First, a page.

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Sierra Nevada

December 24, 2009 | By David Morrill
Last Christmas, the Sierra Nevada ski industry did everything it could to put on its best face in light of little snow and the worst economic crisis since the Great Depression. The smile was fake. This year the optimism is genuine. "Because of the early snow, everyone I've talked to has never been more optimistic about this season," said Rob Brown, president and publisher of Orinda, Calif.-based Mountain News Corp., which publishes and provides snow reports for media outlets.
April 5, 2009 | Times Staff And Wire Reports
One passenger was killed and 27 were injured when a shuttle bus carrying employees of an upscale mountain resort crashed Saturday morning on the main highway through the Sierra Nevada. The bus, operated by the Resort at Squaw Creek, was traveling west on Interstate 80 when it veered to the right, said Officer Steve Skeen of the California Highway Patrol.
August 25, 2013 | By Louis Sahagun
A federal proposal to make the Sierra Nevada as comfortable as possible for some of their rarest amphibian inhabitants has stirred a backlash from business owners over the economic pain it could cause the region's recreation industry. Many opponents worry the proposal would do more to protect frogs and toads than nonnative trout - a top tourist draw in mountain resort communities where cash registers ring up purchases by vacationers, hikers and fishing enthusiasts this time of year.
April 12, 2014 | By Bettina Boxall
Bighorn sheep are skilled mountain climbers. But one group recently made it over the Sierra Nevada crest in record time. As part of an ongoing effort to return endangered Sierra Nevada bighorns to more of their historical range, state and federal wildlife workers captured 14 of the animals in the Inyo National Forest and transported them by helicopter to the Big Arroyo area of Sequoia National Park on the range's west side. The four rams and 10 ewes, all but one of which was pregnant, were moved in late March to a part of the Sierra that bighorns have not occupied for more than a century.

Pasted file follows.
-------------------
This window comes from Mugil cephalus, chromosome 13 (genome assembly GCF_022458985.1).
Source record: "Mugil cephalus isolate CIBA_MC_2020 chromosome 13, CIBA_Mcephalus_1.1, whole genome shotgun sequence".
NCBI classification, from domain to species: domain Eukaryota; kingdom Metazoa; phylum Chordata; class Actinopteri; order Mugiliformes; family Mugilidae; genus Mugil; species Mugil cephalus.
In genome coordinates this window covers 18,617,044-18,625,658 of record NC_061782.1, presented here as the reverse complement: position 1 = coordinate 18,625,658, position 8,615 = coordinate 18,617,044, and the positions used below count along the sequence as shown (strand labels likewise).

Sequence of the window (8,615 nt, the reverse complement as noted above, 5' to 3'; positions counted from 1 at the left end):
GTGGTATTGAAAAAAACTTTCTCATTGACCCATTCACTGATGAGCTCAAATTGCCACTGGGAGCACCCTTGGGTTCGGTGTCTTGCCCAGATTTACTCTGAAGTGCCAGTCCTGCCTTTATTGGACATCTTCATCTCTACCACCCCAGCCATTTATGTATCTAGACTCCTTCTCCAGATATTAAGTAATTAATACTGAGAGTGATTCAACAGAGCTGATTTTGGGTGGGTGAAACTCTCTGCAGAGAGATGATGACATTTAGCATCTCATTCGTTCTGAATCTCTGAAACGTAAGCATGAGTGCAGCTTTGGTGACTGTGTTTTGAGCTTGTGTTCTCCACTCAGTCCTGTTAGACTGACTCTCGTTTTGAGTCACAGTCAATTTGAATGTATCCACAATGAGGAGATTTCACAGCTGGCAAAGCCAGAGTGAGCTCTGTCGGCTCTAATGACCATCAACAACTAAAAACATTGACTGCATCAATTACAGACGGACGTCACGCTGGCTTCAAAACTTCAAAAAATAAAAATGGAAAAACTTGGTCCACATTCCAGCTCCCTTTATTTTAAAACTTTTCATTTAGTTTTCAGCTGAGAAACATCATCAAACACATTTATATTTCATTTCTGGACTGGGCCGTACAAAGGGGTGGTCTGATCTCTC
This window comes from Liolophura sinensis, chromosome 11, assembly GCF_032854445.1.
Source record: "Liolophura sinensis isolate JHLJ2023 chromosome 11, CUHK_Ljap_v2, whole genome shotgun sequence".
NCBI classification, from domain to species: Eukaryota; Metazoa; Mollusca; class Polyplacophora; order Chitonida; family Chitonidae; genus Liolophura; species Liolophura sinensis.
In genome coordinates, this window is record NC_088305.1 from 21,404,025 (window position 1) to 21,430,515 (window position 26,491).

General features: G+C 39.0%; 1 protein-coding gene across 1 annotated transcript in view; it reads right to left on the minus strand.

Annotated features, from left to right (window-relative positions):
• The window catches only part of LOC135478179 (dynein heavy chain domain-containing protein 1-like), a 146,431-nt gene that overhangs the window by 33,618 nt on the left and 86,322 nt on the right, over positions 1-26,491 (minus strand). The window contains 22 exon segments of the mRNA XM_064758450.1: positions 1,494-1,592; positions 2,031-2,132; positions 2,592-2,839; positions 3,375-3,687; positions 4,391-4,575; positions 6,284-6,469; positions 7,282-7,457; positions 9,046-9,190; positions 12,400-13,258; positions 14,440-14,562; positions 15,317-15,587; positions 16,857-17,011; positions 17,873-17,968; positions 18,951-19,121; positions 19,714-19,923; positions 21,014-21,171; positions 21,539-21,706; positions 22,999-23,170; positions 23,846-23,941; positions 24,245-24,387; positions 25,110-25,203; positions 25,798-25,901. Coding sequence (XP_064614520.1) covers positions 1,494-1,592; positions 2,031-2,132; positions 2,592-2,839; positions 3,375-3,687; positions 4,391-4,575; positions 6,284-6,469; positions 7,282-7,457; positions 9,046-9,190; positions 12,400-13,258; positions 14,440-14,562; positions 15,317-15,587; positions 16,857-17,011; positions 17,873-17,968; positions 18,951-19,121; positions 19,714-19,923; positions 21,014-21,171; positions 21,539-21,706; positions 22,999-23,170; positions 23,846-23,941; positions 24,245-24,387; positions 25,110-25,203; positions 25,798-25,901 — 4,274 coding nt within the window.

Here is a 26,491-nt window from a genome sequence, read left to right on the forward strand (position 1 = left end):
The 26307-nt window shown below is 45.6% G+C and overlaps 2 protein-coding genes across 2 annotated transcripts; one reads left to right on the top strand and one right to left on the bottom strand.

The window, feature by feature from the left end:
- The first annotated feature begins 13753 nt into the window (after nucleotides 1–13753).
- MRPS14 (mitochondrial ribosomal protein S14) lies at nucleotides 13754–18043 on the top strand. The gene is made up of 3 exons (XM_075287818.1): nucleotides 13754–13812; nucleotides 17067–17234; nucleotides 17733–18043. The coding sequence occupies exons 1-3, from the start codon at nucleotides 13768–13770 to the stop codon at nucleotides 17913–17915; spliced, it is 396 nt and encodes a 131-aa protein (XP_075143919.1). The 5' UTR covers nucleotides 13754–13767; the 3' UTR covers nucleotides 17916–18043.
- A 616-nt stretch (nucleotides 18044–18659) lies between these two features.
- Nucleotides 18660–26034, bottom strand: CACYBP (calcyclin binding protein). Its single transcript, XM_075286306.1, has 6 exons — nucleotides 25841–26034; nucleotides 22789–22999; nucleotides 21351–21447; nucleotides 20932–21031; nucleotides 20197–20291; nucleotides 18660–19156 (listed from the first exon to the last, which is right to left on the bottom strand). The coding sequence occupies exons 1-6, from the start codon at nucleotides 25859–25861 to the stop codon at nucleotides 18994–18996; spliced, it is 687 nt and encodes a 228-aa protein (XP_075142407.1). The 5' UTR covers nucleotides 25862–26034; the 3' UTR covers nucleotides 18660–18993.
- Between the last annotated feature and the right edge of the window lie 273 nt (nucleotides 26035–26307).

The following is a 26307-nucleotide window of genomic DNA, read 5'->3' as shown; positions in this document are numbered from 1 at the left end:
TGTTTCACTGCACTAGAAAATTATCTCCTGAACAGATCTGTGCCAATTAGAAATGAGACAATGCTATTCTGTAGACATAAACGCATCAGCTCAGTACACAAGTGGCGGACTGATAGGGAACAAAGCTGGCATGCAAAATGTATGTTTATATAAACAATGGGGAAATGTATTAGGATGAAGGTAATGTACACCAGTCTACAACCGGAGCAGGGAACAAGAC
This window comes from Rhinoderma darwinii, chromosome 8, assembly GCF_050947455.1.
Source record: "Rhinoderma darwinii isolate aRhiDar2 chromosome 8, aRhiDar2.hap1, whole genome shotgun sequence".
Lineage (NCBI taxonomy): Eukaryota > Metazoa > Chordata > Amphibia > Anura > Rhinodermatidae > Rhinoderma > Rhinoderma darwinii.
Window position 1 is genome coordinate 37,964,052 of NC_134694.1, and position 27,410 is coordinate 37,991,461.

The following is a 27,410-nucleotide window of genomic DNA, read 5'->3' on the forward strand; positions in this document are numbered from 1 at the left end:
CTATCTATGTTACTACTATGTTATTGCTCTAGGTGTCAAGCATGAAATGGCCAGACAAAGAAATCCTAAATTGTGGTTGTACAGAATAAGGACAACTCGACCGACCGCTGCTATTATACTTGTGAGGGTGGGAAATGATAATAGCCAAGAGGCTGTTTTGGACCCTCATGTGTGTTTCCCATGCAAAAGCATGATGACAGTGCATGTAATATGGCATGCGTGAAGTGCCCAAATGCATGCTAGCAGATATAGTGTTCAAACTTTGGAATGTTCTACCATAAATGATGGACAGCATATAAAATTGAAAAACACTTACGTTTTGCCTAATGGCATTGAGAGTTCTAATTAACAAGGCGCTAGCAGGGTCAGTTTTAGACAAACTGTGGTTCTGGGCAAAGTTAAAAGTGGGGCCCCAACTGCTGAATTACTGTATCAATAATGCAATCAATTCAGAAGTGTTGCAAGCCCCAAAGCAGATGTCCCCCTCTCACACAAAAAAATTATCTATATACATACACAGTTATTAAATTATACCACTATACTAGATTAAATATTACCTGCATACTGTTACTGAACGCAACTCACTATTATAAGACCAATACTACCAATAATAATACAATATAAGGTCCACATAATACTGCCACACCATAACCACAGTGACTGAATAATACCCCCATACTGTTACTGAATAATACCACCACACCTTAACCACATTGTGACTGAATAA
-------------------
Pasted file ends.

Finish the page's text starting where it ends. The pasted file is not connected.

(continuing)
May 10, 1987 | Associated Press
All three passes across the central Sierra Nevada were opened to traffic Friday, several weeks earlier than usual because of the season's light snowfall. Tioga Pass in Yosemite National Park, Sonora Pass in Tuolumne County and Ebbetts Pass in Alpine County were opened by mid-afternoon, reported Dan Waterhouse, spokesman for the state Department of Transportation. All three usually stay closed until around Memorial Day or even later in a heavy snow season.
September 18, 1989 | From Times wire service s
Snow fell on the highway passes in the Sierra Nevada range today, prompting the first road controls of the season, the California and Nevada highway patrol offices reported. The Nevada Highway Patrol this morning called for chains or snow tires on the Mt. Rose Highway out of Reno and going up to the east shore of Lake Tahoe. The controls were for a 14-mile stretch leading up to State Route 28.
June 14, 1992 | From Times Staff and Wire Reports
Butterflies are streaming through the Sierra Nevada by the millions this month, turning the sky into a kaleidoscope of color and astounding insect watchers across the state. "This is the probably the best year for butterflies on record in Northern California," said Arthur Shapiro, a professor of entomology at UC Davis. "It's been good in the (Central) Valley too. But the mountains are where the action is."
December 13, 2001
Re "They're Barking Up the Wrong Trees in the Sierra," Commentary, Dec. 10: Chad Hanson paints a tragic picture of past logging practices on national forests in the Sierra Nevada. However, he misappropriates our concern as he deftly condemns the current U.S. Forest Service overseers while ignoring the flaws in the newest Sierra Plan. Academic and agency scientists have voiced their concerns to the Forest Service and environmentalists like Hanson about the negative impacts of continued logging in the Sierra Nevada.
July 19, 1986 | United Press International
Firefighters handicapped by winds of up to 15 m.p.h. and 20% humidity struggled Friday to contain a 3,400-acre blaze on the timbered east slope of the Sierra Nevada south of Lake Tahoe. The battle was nearly won by late Friday, a spokeswoman for the U.S. Forest Service said. About 1,200 firefighters had contained 60% of the blaze by midday but found the going slow in the rugged Toiyabe National Forest, said Cece Stewart, a forest service spokeswoman.
The first big storm of the fall swept across drought-plagued Northern California on Thursday and was expected to drop as much as a foot of snow in many parts of the Sierra Nevada. "It's dumping right here in Tahoe City," said Patti DeRyke, manager of the Bridgetender restaurant on Lake Tahoe's north shore. "We're really excited. We're hoping this foretells a great winter."
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